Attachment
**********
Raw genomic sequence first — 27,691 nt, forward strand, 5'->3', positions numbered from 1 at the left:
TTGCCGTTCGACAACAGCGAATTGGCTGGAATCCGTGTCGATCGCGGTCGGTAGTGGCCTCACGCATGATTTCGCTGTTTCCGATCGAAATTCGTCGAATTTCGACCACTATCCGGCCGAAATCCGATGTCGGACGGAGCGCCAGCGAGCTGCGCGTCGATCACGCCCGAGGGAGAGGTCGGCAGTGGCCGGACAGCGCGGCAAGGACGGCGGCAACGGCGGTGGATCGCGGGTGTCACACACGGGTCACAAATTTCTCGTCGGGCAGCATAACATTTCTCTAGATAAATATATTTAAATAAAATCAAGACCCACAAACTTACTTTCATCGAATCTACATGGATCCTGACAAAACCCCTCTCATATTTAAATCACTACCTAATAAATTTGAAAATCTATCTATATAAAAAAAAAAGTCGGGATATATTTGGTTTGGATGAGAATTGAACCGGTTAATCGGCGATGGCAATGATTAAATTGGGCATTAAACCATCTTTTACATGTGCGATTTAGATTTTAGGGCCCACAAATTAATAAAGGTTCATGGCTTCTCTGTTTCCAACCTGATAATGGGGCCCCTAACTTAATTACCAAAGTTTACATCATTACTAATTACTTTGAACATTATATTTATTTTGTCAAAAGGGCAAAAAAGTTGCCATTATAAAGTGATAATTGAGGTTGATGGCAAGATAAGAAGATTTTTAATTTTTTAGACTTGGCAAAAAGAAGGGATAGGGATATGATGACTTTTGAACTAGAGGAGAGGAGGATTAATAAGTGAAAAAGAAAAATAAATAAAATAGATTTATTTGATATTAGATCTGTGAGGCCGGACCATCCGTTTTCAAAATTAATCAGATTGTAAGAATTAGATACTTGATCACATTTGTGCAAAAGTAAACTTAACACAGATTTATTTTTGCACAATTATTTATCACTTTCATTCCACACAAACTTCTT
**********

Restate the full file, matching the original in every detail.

Raw genomic sequence first — 27,691 nt, forward strand, 5'->3', positions numbered from 1 at the left:
TTGCCGTTCGACAACAGCGAATTGGCTGGAATCCGTGTCGATCGCGGTCGGTAGTGGCCTCACGCATGATTTCGCTGTTTCCGATCGAAATTCGTCGAATTTCGACCACTATCCGGCCGAAATCCGATGTCGGACGGAGCGCCAGCGAGCTGCGCGTCGATCACGCCCGAGGGAGAGGTCGGCAGTGGCCGGACAGCGCGGCAAGGACGGCGGCAACGGCGGTGGATCGCGGGTGTCACACACGGGTCACAAATTTCTCGTCGGGCAGCATAACATTTCTCTAGATAAATATATTTAAATAAAATCAAGACCCACAAACTTACTTTCATCGAATCTACATGGATCCTGACAAAACCCCTCTCATATTTAAATCACTACCTAATAAATTTGAAAATCTATCTATATAAAAAAAAAAGTCGGGATATATTTGGTTTGGATGAGAATTGAACCGGTTAATCGGCGATGGCAATGATTAAATTGGGCATTAAACCATCTTTTACATGTGCGATTTAGATTTTAGGGCCCACAAATTAATAAAGGTTCATGGCTTCTCTGTTTCCAACCTGATAATGGGGCCCCTAACTTAATTACCAAAGTTTACATCATTACTAATTACTTTGAACATTATATTTATTTTGTCAAAAGGGCAAAAAAGTTGCCATTATAAAGTGATAATTGAGGTTGATGGCAAGATAAGAAGATTTTTAATTTTTTAGACTTGGCAAAAAGAAGGGATAGGGATATGATGACTTTTGAACTAGAGGAGAGGAGGATTAATAAGTGAAAAAGAAAAATAAATAAAATAGATTTATTTGATATTAGATCTGTGAGGCCGGACCATCCGTTTTCAAAATTAATCAGATTGTAAGAATTAGATACTTGATCACATTTGTGCAAAAGTAAACTTAACACAGATTTATTTTTGCACAATTATTTATCACTTTCATTCCACACAAACTTCTT